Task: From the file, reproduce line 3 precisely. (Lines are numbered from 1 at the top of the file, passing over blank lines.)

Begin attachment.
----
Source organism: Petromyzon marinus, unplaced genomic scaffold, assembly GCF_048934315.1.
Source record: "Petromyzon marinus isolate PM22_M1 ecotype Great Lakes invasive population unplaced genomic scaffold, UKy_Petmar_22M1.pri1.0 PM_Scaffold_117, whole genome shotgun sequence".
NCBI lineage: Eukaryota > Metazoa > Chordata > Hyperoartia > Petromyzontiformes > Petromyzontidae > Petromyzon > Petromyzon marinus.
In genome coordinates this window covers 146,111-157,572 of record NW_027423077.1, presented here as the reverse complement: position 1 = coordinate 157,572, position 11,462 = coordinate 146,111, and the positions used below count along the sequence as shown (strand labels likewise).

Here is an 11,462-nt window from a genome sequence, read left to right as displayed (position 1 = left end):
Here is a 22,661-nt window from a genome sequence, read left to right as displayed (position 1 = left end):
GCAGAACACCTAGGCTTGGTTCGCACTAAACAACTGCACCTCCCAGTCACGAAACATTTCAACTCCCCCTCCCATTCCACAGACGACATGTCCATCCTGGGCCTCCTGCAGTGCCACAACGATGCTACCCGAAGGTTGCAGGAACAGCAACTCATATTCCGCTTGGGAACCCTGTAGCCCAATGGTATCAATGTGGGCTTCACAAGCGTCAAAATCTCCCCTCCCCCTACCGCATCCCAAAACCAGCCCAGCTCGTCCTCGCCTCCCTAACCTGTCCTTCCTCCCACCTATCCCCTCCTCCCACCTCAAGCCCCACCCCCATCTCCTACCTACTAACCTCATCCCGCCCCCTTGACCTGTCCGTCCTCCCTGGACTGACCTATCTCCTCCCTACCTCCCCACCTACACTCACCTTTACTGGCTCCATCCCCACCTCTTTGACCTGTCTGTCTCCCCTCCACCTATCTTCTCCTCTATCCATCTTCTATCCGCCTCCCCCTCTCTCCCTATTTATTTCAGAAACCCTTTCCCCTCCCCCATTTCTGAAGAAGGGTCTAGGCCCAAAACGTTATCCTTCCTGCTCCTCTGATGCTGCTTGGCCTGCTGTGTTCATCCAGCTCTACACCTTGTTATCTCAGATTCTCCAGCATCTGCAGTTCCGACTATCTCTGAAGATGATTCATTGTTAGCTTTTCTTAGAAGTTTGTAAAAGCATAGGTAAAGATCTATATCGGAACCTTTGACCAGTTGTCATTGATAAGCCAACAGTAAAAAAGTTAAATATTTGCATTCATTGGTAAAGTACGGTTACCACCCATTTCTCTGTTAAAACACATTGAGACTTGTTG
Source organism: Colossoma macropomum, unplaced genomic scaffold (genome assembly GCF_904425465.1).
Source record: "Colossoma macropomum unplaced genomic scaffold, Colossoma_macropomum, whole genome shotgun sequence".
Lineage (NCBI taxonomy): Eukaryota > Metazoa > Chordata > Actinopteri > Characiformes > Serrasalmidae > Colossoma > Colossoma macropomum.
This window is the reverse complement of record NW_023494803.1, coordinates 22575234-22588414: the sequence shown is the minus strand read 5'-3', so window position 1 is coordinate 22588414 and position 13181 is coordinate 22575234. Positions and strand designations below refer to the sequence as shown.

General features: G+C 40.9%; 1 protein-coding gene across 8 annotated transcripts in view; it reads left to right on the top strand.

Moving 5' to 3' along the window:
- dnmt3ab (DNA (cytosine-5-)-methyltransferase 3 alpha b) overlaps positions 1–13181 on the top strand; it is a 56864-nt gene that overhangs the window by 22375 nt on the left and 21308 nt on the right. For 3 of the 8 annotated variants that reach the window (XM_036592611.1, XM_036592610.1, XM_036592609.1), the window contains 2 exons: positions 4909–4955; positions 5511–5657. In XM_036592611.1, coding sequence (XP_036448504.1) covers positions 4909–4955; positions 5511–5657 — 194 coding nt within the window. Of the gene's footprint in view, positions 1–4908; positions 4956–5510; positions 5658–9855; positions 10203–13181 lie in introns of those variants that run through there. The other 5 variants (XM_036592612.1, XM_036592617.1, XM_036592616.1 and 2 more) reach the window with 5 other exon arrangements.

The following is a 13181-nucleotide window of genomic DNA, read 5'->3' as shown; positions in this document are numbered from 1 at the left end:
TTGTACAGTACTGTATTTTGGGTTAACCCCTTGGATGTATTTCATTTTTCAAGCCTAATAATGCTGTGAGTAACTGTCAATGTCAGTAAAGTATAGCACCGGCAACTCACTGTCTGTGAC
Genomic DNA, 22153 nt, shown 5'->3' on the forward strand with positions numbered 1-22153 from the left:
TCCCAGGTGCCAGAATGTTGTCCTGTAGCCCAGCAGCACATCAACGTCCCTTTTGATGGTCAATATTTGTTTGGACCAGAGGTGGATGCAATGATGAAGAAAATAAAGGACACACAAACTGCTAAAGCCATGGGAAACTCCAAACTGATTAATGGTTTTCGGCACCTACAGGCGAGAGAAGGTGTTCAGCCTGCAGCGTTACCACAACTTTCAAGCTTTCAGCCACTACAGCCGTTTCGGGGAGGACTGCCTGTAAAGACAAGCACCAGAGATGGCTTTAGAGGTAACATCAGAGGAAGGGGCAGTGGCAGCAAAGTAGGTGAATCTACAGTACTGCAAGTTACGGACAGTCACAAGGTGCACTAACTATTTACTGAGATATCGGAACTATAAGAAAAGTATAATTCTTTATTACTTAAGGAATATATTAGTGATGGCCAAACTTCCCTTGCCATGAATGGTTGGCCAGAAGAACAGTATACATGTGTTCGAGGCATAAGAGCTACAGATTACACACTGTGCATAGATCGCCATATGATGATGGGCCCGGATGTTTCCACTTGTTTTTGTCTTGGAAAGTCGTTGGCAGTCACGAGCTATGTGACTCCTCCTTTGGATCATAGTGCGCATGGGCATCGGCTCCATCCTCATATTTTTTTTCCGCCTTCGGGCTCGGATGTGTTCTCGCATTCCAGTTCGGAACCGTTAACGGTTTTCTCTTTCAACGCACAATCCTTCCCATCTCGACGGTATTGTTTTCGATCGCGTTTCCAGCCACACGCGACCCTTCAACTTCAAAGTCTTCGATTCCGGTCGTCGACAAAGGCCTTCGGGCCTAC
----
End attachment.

NCBI lineage: Eukaryota > Metazoa > Chordata > Hyperoartia > Petromyzontiformes > Petromyzontidae > Petromyzon > Petromyzon marinus.